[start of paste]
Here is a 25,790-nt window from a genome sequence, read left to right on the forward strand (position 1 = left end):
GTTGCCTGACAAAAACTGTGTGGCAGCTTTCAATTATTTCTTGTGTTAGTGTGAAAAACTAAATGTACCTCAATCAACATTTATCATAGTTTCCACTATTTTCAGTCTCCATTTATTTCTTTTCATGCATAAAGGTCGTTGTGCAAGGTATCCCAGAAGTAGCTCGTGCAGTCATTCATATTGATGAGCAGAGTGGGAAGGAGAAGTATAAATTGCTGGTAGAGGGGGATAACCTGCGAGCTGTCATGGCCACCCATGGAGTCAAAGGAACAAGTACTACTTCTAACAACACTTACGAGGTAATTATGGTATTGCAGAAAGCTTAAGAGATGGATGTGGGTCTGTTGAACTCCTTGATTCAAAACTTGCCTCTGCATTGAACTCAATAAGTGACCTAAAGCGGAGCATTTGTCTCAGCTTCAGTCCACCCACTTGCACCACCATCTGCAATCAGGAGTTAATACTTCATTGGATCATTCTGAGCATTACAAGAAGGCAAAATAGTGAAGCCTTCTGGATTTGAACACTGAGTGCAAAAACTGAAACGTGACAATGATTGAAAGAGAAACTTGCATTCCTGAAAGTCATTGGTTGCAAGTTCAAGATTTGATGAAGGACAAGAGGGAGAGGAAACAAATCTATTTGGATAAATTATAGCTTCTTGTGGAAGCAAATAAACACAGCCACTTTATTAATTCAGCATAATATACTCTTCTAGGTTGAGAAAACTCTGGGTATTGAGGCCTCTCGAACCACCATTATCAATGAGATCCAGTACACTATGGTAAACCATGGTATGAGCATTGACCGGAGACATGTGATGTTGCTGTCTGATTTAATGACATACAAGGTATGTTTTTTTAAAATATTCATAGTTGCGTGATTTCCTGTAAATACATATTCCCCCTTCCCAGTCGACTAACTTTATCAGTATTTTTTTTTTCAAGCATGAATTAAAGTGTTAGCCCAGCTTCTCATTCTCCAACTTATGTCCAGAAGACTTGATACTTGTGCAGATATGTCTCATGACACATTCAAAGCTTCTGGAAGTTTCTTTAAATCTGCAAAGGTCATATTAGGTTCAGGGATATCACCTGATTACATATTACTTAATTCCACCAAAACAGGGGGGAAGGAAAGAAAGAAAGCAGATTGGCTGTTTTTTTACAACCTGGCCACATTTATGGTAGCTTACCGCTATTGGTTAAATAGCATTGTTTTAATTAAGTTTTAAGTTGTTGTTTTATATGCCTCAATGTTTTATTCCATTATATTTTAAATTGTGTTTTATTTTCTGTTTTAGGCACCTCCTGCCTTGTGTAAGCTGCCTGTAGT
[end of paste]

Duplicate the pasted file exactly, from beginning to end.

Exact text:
Here is a 25,790-nt window from a genome sequence, read left to right on the forward strand (position 1 = left end):
GTTGCCTGACAAAAACTGTGTGGCAGCTTTCAATTATTTCTTGTGTTAGTGTGAAAAACTAAATGTACCTCAATCAACATTTATCATAGTTTCCACTATTTTCAGTCTCCATTTATTTCTTTTCATGCATAAAGGTCGTTGTGCAAGGTATCCCAGAAGTAGCTCGTGCAGTCATTCATATTGATGAGCAGAGTGGGAAGGAGAAGTATAAATTGCTGGTAGAGGGGGATAACCTGCGAGCTGTCATGGCCACCCATGGAGTCAAAGGAACAAGTACTACTTCTAACAACACTTACGAGGTAATTATGGTATTGCAGAAAGCTTAAGAGATGGATGTGGGTCTGTTGAACTCCTTGATTCAAAACTTGCCTCTGCATTGAACTCAATAAGTGACCTAAAGCGGAGCATTTGTCTCAGCTTCAGTCCACCCACTTGCACCACCATCTGCAATCAGGAGTTAATACTTCATTGGATCATTCTGAGCATTACAAGAAGGCAAAATAGTGAAGCCTTCTGGATTTGAACACTGAGTGCAAAAACTGAAACGTGACAATGATTGAAAGAGAAACTTGCATTCCTGAAAGTCATTGGTTGCAAGTTCAAGATTTGATGAAGGACAAGAGGGAGAGGAAACAAATCTATTTGGATAAATTATAGCTTCTTGTGGAAGCAAATAAACACAGCCACTTTATTAATTCAGCATAATATACTCTTCTAGGTTGAGAAAACTCTGGGTATTGAGGCCTCTCGAACCACCATTATCAATGAGATCCAGTACACTATGGTAAACCATGGTATGAGCATTGACCGGAGACATGTGATGTTGCTGTCTGATTTAATGACATACAAGGTATGTTTTTTTAAAATATTCATAGTTGCGTGATTTCCTGTAAATACATATTCCCCCTTCCCAGTCGACTAACTTTATCAGTATTTTTTTTTTCAAGCATGAATTAAAGTGTTAGCCCAGCTTCTCATTCTCCAACTTATGTCCAGAAGACTTGATACTTGTGCAGATATGTCTCATGACACATTCAAAGCTTCTGGAAGTTTCTTTAAATCTGCAAAGGTCATATTAGGTTCAGGGATATCACCTGATTACATATTACTTAATTCCACCAAAACAGGGGGGAAGGAAAGAAAGAAAGCAGATTGGCTGTTTTTTTACAACCTGGCCACATTTATGGTAGCTTACCGCTATTGGTTAAATAGCATTGTTTTAATTAAGTTTTAAGTTGTTGTTTTATATGCCTCAATGTTTTATTCCATTATATTTTAAATTGTGTTTTATTTTCTGTTTTAGGCACCTCCTGCCTTGTGTAAGCTGCCTGTAGT